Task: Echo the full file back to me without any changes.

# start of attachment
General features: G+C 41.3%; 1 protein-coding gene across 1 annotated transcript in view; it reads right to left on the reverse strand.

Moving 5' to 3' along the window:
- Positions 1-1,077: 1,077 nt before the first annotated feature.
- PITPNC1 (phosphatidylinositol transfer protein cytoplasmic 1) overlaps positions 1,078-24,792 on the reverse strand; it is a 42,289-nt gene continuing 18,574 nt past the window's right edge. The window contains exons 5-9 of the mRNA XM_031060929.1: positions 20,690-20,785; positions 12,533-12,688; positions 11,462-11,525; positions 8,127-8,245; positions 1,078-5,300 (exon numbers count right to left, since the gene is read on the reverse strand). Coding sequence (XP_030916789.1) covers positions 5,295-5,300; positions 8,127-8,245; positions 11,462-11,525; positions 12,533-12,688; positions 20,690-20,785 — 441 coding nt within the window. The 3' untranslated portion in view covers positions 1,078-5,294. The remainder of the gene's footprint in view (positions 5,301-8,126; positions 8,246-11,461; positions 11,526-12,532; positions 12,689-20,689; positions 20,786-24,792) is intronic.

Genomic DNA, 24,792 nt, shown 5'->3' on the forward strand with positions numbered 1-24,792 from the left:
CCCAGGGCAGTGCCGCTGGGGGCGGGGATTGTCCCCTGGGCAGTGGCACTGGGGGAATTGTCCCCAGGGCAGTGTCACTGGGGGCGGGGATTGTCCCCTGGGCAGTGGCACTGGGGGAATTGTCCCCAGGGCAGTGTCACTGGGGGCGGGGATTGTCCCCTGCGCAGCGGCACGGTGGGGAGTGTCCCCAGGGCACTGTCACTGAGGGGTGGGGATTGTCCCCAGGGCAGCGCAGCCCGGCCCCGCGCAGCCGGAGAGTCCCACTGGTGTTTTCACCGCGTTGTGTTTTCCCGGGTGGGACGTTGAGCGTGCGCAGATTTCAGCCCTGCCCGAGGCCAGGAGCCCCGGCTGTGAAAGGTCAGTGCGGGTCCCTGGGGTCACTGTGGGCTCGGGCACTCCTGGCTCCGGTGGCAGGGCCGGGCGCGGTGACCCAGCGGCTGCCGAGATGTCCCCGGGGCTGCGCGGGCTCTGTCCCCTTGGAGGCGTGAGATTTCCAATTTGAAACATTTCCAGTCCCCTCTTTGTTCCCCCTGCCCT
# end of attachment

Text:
General features: G+C 41.3%; 1 protein-coding gene across 1 annotated transcript in view; it reads right to left on the reverse strand.

Moving 5' to 3' along the window:
- Positions 1-1,077: 1,077 nt before the first annotated feature.
- PITPNC1 (phosphatidylinositol transfer protein cytoplasmic 1) overlaps positions 1,078-24,792 on the reverse strand; it is a 42,289-nt gene continuing 18,574 nt past the window's right edge. The window contains exons 5-9 of the mRNA XM_031060929.1: positions 20,690-20,785; positions 12,533-12,688; positions 11,462-11,525; positions 8,127-8,245; positions 1,078-5,300 (exon numbers count right to left, since the gene is read on the reverse strand). Coding sequence (XP_030916789.1) covers positions 5,295-5,300; positions 8,127-8,245; positions 11,462-11,525; positions 12,533-12,688; positions 20,690-20,785 — 441 coding nt within the window. The 3' untranslated portion in view covers positions 1,078-5,294. The remainder of the gene's footprint in view (positions 5,301-8,126; positions 8,246-11,461; positions 11,526-12,532; positions 12,689-20,689; positions 20,786-24,792) is intronic.

Genomic DNA, 24,792 nt, shown 5'->3' on the forward strand with positions numbered 1-24,792 from the left:
CCCAGGGCAGTGCCGCTGGGGGCGGGGATTGTCCCCTGGGCAGTGGCACTGGGGGAATTGTCCCCAGGGCAGTGTCACTGGGGGCGGGGATTGTCCCCTGGGCAGTGGCACTGGGGGAATTGTCCCCAGGGCAGTGTCACTGGGGGCGGGGATTGTCCCCTGCGCAGCGGCACGGTGGGGAGTGTCCCCAGGGCACTGTCACTGAGGGGTGGGGATTGTCCCCAGGGCAGCGCAGCCCGGCCCCGCGCAGCCGGAGAGTCCCACTGGTGTTTTCACCGCGTTGTGTTTTCCCGGGTGGGACGTTGAGCGTGCGCAGATTTCAGCCCTGCCCGAGGCCAGGAGCCCCGGCTGTGAAAGGTCAGTGCGGGTCCCTGGGGTCACTGTGGGCTCGGGCACTCCTGGCTCCGGTGGCAGGGCCGGGCGCGGTGACCCAGCGGCTGCCGAGATGTCCCCGGGGCTGCGCGGGCTCTGTCCCCTTGGAGGCGTGAGATTTCCAATTTGAAACATTTCCAGTCCCCTCTTTGTTCCCCCTGCCCT